- Published on Tuesday, 04 May 2010 17:00
- Written by Peg Champion - Special to the Town Crier
On the eve of Earth Day April 21, more than 80 guests attended a GreenTown Los Altos educational lecture, “Global Climate Change in the Decades Ahead: Fact vs. Fiction,” at the Los Altos main library.
Stanford University Earth Science Professor Robert Dunbar discussed the current and future states of global climate change, highlighting his presentation with animation and film clips.
Dunbar, director of the Earth Systems Program at Stanford, provided a scientific perspective based on his research in the Antarctic, the Pacific Ocean and the Americas. He showcased the ways scientists differentiate between manmade and natural climate-change effects using ice and sediment drilling and prehistoric research.
Addressing a series of commonly held climate-change misconceptions, Dunbar said a knowledge gap exists between scientific and public understanding. For example, many nonscientists assume that the most pressing problem is warming temperatures. Dunbar explained that, in fact, changes in rainfall, ocean acidity and sea-level rise are more serious threats due to increasing levels of carbon dioxide in the atmosphere.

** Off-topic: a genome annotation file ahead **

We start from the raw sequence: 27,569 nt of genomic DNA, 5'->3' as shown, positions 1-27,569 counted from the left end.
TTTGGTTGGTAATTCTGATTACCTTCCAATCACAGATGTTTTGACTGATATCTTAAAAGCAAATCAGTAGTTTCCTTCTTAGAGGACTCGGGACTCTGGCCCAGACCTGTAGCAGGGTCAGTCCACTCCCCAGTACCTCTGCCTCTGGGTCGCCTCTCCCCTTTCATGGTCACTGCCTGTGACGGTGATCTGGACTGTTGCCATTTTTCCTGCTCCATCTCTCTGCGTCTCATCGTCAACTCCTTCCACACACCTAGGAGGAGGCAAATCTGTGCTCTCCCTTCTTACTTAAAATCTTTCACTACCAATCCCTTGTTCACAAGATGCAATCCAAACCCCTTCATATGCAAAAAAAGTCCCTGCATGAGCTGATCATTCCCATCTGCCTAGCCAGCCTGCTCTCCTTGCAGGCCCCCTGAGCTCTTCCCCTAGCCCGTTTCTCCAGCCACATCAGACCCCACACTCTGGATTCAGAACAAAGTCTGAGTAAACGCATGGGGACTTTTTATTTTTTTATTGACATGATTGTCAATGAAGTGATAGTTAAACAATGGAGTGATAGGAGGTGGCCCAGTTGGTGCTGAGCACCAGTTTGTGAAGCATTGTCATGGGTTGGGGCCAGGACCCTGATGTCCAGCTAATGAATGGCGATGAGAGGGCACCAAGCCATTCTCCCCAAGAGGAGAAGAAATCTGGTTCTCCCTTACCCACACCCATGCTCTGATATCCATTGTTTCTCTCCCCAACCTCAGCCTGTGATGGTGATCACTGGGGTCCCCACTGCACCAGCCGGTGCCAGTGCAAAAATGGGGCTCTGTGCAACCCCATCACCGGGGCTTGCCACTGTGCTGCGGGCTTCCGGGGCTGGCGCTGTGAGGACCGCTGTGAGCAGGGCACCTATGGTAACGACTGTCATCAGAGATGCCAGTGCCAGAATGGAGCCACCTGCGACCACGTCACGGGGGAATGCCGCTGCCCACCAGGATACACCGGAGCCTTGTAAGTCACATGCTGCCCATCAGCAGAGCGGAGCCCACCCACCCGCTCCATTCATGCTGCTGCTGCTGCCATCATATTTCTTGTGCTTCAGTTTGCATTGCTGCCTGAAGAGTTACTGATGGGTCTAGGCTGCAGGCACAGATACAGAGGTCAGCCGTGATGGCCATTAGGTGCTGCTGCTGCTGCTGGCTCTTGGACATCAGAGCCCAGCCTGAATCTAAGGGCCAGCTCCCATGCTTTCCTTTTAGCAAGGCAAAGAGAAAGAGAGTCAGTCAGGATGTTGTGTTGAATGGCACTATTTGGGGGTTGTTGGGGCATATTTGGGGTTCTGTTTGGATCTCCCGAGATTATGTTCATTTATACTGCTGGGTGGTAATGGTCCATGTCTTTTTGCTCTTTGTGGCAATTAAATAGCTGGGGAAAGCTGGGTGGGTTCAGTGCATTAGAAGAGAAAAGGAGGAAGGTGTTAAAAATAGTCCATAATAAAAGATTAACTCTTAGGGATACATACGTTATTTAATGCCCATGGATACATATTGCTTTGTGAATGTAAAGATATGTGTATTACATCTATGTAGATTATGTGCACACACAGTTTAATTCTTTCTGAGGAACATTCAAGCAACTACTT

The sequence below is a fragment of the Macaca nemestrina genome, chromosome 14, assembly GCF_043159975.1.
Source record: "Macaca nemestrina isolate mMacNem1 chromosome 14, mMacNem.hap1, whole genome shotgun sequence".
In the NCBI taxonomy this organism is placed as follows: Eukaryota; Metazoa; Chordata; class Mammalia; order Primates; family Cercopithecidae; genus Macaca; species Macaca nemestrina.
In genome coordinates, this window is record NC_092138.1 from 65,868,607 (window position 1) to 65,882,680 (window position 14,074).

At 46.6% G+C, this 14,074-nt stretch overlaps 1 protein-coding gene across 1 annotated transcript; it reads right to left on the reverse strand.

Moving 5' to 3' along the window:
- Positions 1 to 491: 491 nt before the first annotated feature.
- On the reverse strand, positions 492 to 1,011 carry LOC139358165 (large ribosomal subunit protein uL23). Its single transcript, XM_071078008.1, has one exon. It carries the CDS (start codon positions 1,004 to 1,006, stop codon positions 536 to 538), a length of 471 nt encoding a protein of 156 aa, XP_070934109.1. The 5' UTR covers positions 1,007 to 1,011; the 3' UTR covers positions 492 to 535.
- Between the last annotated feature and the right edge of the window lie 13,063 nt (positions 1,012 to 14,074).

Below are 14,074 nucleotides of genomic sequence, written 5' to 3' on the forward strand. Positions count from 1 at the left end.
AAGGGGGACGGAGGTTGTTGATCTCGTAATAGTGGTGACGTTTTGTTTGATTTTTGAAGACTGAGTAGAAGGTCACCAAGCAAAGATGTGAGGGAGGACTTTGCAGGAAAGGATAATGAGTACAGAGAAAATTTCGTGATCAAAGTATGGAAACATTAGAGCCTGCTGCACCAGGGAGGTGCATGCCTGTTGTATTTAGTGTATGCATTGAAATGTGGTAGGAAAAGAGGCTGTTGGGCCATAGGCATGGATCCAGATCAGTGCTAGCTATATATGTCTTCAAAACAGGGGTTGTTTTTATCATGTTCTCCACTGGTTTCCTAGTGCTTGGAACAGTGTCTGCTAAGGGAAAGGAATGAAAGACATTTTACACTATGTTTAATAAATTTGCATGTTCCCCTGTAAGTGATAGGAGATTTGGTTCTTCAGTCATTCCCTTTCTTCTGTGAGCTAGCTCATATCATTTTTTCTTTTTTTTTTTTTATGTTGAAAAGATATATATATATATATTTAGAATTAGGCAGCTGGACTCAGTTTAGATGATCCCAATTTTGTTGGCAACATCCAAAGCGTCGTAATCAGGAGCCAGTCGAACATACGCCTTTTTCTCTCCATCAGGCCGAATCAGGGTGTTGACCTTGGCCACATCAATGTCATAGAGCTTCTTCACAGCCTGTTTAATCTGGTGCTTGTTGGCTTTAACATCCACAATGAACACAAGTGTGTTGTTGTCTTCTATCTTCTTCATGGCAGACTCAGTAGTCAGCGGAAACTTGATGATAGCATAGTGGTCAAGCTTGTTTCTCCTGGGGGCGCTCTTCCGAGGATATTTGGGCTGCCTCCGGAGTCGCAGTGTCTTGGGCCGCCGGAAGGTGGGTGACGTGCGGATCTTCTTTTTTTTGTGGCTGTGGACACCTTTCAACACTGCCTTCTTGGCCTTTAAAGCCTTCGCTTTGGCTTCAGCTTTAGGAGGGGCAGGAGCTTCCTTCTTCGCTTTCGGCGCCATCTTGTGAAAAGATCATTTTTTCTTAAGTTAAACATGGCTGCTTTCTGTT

Dunbar noted that globally, the first three months of 2010 registered this year as the second warmest winter on record, with 2005 the warmest. Rebutting those who point to this winter’s extensive snowfall on the East Coast, he said, “A cold winter does not end global warming!”
But there is hope, according to Dunbar, and the good news is that it is not too late to act. Studies show that efficiency measures account for two-thirds of the emission reductions required by the state over the next several years.
“Through personal action, each of us can impact global climate change,” Dunbar said. “Individual acts offer the greatest opportunity for positive change – for example, the car you drive, your home energy use and support of good policy.”
GreenTown Los Altos is a non-profit, grassroots organization that promotes sustainable practices.
For more information, visit www.greentownlosaltos.org.